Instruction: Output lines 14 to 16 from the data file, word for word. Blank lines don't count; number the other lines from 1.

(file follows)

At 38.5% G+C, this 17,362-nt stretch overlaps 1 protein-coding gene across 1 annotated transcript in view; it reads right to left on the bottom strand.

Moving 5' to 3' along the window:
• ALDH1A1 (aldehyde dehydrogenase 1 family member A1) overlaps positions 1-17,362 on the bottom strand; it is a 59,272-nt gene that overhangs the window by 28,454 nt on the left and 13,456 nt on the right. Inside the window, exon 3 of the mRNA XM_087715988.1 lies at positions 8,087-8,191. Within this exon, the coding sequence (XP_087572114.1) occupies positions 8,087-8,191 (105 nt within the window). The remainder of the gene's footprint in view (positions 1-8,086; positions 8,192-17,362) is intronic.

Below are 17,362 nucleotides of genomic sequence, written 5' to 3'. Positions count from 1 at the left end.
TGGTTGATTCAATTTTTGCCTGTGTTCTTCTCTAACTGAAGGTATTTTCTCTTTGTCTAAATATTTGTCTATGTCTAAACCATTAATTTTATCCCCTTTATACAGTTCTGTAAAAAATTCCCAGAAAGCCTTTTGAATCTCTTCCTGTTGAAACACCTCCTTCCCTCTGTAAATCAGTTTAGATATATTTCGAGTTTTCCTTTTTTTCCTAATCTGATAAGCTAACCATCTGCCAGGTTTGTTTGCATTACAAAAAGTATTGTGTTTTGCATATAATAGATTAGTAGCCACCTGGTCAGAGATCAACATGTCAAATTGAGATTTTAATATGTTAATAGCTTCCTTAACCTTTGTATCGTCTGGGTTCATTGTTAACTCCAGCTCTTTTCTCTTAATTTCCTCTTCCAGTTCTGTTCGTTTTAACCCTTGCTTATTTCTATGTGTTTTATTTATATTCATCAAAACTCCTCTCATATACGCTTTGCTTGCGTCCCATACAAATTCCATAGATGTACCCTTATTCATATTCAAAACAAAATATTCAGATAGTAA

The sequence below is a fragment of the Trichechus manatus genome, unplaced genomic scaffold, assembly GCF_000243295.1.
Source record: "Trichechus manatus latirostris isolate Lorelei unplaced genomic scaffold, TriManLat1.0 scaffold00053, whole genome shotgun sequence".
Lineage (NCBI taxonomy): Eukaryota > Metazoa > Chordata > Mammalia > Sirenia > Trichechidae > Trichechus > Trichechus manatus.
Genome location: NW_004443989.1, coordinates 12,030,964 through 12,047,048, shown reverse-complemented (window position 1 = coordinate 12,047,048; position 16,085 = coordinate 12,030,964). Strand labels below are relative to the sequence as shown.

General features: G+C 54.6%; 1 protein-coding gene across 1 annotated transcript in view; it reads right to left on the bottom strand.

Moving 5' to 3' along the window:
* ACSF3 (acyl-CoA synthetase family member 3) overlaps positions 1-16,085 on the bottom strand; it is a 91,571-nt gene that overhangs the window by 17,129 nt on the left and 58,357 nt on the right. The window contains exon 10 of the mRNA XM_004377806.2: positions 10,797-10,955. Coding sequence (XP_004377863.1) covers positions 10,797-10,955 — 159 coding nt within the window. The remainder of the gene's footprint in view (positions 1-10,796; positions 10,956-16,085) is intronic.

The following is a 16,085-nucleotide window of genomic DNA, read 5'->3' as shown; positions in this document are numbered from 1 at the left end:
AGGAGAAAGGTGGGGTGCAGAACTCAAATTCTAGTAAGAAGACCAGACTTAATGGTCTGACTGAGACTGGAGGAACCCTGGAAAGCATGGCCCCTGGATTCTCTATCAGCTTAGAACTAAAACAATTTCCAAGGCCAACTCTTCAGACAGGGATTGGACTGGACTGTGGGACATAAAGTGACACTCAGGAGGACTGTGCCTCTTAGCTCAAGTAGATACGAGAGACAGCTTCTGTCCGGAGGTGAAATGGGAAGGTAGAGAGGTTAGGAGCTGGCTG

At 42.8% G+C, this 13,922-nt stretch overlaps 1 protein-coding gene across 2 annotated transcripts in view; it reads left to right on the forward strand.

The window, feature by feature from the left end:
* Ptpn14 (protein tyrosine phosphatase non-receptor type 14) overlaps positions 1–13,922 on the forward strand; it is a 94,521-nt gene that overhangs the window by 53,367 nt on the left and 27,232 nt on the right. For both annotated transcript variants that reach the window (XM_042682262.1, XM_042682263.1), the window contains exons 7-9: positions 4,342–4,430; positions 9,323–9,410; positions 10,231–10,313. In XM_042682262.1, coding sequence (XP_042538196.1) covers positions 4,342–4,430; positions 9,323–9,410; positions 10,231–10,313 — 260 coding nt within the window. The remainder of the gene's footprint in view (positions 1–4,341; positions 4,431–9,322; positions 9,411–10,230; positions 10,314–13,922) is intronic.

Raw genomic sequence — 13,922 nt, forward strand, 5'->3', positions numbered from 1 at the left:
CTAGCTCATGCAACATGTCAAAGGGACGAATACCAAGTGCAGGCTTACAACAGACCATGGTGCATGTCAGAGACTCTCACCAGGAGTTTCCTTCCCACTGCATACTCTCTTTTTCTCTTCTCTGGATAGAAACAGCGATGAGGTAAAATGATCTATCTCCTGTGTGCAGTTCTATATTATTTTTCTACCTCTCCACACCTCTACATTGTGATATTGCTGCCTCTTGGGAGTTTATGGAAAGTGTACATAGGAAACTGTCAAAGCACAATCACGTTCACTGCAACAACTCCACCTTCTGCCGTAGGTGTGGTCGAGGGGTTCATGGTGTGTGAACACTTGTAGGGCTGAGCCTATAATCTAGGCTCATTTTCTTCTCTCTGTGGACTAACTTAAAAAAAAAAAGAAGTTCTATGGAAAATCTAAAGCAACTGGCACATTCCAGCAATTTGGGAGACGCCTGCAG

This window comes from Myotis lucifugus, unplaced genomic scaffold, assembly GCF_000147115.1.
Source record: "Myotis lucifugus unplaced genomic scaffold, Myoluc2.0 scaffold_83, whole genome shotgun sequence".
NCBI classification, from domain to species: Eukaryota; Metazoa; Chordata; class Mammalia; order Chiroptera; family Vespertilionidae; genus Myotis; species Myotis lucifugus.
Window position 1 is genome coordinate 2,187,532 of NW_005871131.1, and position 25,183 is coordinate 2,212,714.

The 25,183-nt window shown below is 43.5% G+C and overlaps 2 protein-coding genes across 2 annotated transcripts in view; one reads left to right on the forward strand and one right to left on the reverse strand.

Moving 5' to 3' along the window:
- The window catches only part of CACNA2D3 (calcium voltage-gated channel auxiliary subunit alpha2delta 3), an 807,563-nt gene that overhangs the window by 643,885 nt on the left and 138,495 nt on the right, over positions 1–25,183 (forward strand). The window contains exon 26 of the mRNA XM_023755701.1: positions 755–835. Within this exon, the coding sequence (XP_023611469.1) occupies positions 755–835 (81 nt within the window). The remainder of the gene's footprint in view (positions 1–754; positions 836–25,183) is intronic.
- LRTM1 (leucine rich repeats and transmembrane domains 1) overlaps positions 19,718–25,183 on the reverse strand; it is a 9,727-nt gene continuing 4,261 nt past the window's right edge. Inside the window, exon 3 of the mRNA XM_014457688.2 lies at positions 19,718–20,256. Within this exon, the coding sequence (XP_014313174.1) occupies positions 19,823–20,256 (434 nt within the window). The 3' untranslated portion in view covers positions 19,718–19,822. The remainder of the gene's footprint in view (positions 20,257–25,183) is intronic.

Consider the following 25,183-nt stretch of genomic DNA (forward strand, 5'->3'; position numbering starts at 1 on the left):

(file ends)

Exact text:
AGGAGAAAGGTGGGGTGCAGAACTCAAATTCTAGTAAGAAGACCAGACTTAATGGTCTGACTGAGACTGGAGGAACCCTGGAAAGCATGGCCCCTGGATTCTCTATCAGCTTAGAACTAAAACAATTTCCAAGGCCAACTCTTCAGACAGGGATTGGACTGGACTGTGGGACATAAAGTGACACTCAGGAGGACTGTGCCTCTTAGCTCAAGTAGATACGAGAGACAGCTTCTGTCCGGAGGTGAAATGGGAAGGTAGAGAGGTTAGGAGCTGGCTG

At 42.8% G+C, this 13,922-nt stretch overlaps 1 protein-coding gene across 2 annotated transcripts in view; it reads left to right on the forward strand.

The window, feature by feature from the left end: